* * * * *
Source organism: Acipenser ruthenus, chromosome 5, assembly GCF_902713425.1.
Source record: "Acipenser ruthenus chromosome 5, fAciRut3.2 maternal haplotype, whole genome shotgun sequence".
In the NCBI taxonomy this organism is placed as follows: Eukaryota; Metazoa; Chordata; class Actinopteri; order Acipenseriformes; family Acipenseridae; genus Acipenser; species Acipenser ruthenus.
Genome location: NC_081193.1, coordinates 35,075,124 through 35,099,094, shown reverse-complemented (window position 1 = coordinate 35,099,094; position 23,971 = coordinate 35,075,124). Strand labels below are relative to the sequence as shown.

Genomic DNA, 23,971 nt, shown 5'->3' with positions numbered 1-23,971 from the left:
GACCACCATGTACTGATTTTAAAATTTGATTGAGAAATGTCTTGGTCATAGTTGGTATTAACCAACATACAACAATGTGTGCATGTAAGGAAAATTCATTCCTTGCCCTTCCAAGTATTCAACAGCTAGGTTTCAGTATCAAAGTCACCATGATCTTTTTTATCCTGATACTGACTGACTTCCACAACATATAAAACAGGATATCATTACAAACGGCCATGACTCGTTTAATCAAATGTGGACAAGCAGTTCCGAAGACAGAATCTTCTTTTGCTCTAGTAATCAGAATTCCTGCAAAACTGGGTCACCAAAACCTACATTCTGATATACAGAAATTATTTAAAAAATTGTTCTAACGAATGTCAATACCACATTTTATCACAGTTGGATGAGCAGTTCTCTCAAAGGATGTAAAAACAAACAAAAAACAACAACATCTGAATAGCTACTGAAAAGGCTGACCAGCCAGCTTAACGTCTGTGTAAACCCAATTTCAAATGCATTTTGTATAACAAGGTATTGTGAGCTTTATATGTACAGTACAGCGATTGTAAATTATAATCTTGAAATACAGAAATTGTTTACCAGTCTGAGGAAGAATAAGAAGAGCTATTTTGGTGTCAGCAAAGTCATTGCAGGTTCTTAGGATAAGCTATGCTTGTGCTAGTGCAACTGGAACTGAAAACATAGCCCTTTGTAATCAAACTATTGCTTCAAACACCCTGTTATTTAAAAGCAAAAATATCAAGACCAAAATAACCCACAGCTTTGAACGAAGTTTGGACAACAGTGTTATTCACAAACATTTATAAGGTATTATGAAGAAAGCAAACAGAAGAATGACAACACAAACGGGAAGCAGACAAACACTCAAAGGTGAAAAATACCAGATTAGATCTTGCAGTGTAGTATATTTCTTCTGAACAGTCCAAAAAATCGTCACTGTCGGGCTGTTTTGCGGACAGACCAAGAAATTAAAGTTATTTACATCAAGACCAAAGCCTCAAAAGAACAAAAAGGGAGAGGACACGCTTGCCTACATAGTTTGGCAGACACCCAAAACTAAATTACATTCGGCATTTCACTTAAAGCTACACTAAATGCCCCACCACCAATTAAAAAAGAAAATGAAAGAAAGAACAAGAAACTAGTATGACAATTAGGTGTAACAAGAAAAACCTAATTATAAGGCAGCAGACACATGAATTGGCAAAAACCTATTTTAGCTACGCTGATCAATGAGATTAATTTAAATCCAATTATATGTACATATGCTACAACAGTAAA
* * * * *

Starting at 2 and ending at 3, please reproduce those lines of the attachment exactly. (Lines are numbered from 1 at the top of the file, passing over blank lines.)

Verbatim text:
Source record: "Acipenser ruthenus chromosome 5, fAciRut3.2 maternal haplotype, whole genome shotgun sequence".
In the NCBI taxonomy this organism is placed as follows: Eukaryota; Metazoa; Chordata; class Actinopteri; order Acipenseriformes; family Acipenseridae; genus Acipenser; species Acipenser ruthenus.